What is Precious, is Never to Forget.

I’ve finally gotten a structure figured out for this blog:

On Mondays, I’ll be posting something that I find inspiring, whether as a writer, an artist, or a Carpe Annumer. Yes, that is a thing now. I just made it a thing.

On Wednesdays, I will post something pertaining to my learning curve as a writer.

On Fridays, as I mentioned in the last post, I will post an excerpt from my writing output of the week.

So, without further ado, I present to you this weeks inspiration!


The Truly Great

BY STEPHEN SPENDER

I think continually of those who were truly great.
Who, from the womb, remembered the soul’s history
Through corridors of light, where the hours are suns,
Endless and singing. Whose lovely ambition
Was that their lips, still touched with fire,
Should tell of the Spirit, clothed from head to foot in song.
And who hoarded from the Spring branches
The desires falling across their bodies like blossoms.
What is precious, is never to forget
The essential delight of the blood drawn from ageless springs
Breaking through rocks in worlds before our earth.
Never to deny its pleasure in the morning simple light
Nor its grave evening demand for love.
Never to allow gradually the traffic to smother
With noise and fog, the flowering of the spirit.
Near the snow, near the sun, in the highest fields,
See how these names are fêted by the waving grass
And by the streamers of white cloud
And whispers of wind in the listening sky.
The names of those who in their lives fought for life,
Who wore at their hearts the fire’s centre.
Born of the sun, they travelled a short while toward the sun
And left the vivid air signed with their honour.

And if that isn’t inspiring, I don’t know what is.

Any thoughts? I’d love to hear them!
Update: Wow. There are supposed to be stanza breaks, but they don’t show. Apologies. The breaks should come after “The desires falling across their bodies like blossoms” and “With noise and fog, the flowering of the spirit.”

The Existence of Kites and Souls.

I have decided that I will share a portion of each week’s writing on Fridays, in order to spur me on to actually write something worth reading. Well, I suppose you readers will be the judge of what is worth reading in the end, but that’s another whole kettle of fish.

So this is a little piece that I wrote as I sat halfway down the stairs to the beach yesterday morning, in all its unedited glory. The prompt for the day was to write a piece in which three objects exist at the beginning and only one at the end. Keep in mind that I had barely slept the night before, so take everything I say with a grain of salt. I actually found my hand writing words that I never intended, and had nothing to do with the subject, such as writing “foe” when I meant “dwelling place.” Bizarre the way our minds (mal)function, isn’t it?

So anyway, here we go:


Kite in the mist.

I thought I had a photo of the kite that inspired this piece. Apparently I don’t. You’ll have to make due with this one for a while. 🙂

A boy flies his kite at the edge of the ocean. The wind pulls the kite string out of his hand and tosses the kite end over end until a tree catches it and holds it fast, tattering the sails and snarling the string. The boy will go home and say that the kite is gone.

Someday, too, the boy will be gone. Maybe he will grow old and die in his sleep. Maybe he will grow up, cut his shaggy hair, and put on a uniform, only to be tossed end over end in tatters when he takes a false step. Maybe as he watches his kite fly away from him, a rogue wave will catch him and pull him out to sea.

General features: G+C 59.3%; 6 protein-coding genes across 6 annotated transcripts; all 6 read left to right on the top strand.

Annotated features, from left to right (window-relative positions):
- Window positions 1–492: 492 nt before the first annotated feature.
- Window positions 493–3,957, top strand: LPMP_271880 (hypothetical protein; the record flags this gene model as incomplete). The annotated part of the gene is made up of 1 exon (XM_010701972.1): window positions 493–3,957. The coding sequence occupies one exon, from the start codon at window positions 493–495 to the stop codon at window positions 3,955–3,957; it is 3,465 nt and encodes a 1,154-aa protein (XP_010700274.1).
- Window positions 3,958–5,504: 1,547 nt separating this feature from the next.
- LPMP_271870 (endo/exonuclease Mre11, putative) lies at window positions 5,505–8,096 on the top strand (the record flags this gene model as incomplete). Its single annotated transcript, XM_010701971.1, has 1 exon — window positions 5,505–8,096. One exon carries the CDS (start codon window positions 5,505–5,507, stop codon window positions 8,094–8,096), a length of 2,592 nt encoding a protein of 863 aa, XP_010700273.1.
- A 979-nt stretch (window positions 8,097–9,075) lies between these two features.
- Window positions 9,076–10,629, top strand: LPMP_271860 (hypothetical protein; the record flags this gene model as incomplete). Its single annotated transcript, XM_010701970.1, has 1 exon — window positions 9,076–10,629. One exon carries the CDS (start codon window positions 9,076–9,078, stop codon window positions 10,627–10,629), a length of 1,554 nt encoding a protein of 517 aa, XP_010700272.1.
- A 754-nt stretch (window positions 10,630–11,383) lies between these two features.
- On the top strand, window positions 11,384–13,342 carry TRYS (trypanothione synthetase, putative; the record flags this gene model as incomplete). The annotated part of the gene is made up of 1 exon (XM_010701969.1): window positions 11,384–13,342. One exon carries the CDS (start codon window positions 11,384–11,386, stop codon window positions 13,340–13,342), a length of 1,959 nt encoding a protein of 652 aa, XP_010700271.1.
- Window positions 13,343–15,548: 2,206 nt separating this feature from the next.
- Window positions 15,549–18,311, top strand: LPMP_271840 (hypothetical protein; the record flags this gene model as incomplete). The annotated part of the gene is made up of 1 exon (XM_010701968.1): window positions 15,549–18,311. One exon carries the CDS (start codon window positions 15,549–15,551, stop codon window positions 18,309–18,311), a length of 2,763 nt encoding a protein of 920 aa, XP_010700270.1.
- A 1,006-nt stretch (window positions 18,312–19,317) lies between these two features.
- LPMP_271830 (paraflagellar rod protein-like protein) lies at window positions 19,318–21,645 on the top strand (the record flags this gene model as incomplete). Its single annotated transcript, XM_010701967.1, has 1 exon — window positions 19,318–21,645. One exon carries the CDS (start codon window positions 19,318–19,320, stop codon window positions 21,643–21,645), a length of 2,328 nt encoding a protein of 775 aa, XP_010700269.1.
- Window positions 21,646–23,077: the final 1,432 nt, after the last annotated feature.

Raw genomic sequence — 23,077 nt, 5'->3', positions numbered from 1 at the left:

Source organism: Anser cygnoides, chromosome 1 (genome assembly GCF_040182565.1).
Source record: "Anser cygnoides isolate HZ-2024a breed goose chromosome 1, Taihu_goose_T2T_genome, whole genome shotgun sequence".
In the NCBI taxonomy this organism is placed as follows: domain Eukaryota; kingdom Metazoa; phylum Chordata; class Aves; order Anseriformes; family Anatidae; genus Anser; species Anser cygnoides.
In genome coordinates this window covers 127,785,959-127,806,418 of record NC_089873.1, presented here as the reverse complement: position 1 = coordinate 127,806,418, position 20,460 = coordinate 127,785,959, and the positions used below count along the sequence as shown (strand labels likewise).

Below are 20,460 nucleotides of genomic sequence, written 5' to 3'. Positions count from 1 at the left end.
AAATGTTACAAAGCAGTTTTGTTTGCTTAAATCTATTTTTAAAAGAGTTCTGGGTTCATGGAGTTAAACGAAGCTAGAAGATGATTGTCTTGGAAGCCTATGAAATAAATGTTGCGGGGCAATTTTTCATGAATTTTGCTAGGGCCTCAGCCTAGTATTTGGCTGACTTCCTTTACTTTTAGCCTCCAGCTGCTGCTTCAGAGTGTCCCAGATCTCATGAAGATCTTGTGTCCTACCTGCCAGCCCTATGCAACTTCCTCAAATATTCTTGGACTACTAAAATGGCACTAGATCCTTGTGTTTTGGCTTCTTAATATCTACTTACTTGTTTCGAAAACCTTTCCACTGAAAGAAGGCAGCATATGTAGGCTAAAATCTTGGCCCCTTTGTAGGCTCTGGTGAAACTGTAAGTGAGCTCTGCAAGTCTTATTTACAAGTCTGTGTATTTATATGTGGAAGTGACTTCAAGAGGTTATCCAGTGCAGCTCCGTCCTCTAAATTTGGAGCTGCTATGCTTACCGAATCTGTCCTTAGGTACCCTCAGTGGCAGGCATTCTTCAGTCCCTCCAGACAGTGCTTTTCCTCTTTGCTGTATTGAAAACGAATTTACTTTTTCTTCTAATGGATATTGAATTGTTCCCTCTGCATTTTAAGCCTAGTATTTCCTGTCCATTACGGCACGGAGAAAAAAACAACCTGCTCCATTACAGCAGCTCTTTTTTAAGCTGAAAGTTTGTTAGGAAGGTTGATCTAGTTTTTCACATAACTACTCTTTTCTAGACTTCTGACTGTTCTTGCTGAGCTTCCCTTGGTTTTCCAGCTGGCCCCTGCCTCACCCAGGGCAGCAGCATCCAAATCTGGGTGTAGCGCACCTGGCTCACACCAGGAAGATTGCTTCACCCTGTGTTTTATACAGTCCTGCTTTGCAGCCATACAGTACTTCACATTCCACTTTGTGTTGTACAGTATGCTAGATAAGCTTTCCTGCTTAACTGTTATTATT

Then you might say only the ocean remains. Only the ocean, with its continuous waves and infinite horizon, comes to no end.

Yet, does anything truly cease to exist? The boy may say his kite is gone, but in reality it still hangs from the tree. The wind batters it, and the sun and rain leach most of the color, but it is still the same kite, only in a different state.

When the boy dies, will he cease to exist? His body will be eaten by worms or beasts, will leach into the soil, the water, and the air, but the molecules of him will still be there. His soul will depart, but only to find its eternal and irrevocable dwelling place. He will not be gone, any more than his kite is gone. He will only be out of reach, and in a different state.

And so it is with all things.


Again, I was half asleep when I wrote this. At least half asleep. I haven’t edited it, and I don’t believe it is profound. I just thought it was an interesting thing to think about.

I Brought my Muse on Vacation.

And boy, is she loving it! (Actually, I’m not sure my muse is a she… muses shouldn’t be limited by gender in this enlightened age, now should they? I bet my muse is a Shakespeare-quoting British Hottie–ahem!–Gentleman.)

Ocean and Trees

Anyways, he/she is obviously fond of these surroundings, because the ideas are seriously flowing.

 

The inspiration has come from all sorts of random places today. I decided to write about an awkward family vacation, because, awkward or otherwise, I’m on vacation right now with my parents and my older brother, and that’s always good food for conflict.

Whenever I’m standing at the edge of the ocean, I get this wild urge to run and dive and swim out as far as I can, and hang the consequences. I don’t do it, of course, because this is after all the ocean, and I can barely dog paddle. But I thought that that would make a nice starting point.

From there, I got out my trusty little Pocket Muse.

Pocket Muse

This is an absolutely beautiful little book that I picked up about a month ago, which is filled with beautiful photos, quotes, prompts, and pep talks. This time, I flipped it open at random, and the prompt was to use a figurative phrase as the basis of whatever I would write. I Googled common figurative phrases, and found “to take the bit in one’s teeth.”

I immediately heard an overly friendly middle-aged man saying “Yes sir, she really knows how to take the bit in her teeth,” to an older couple who are not really interested.

Kaboom.

Story idea.

Isn’t it interesting how so many separate little instances, situations, and feelings can come together into one work of art, whatever it may be? I guess that’s why it is so important to be an observer of your own life. To let everything in, to revel in the happenings, be they big or small, exiting or mundane, painful or exhilarating.

As Derek Walcott says, “Feast on your life.”

The Beauty of All Literature.

That is part of the beauty of all literature. You discover that your longings are universal longings, that you’re not lonely and isolated from anyone. You belong.

— F. Scott Fitzgerald

I discovered this quote on good old Tumblr (You can find me here, if you’re interested), and I couldn’t restrain myself from whisper-shouting, “YES!!!”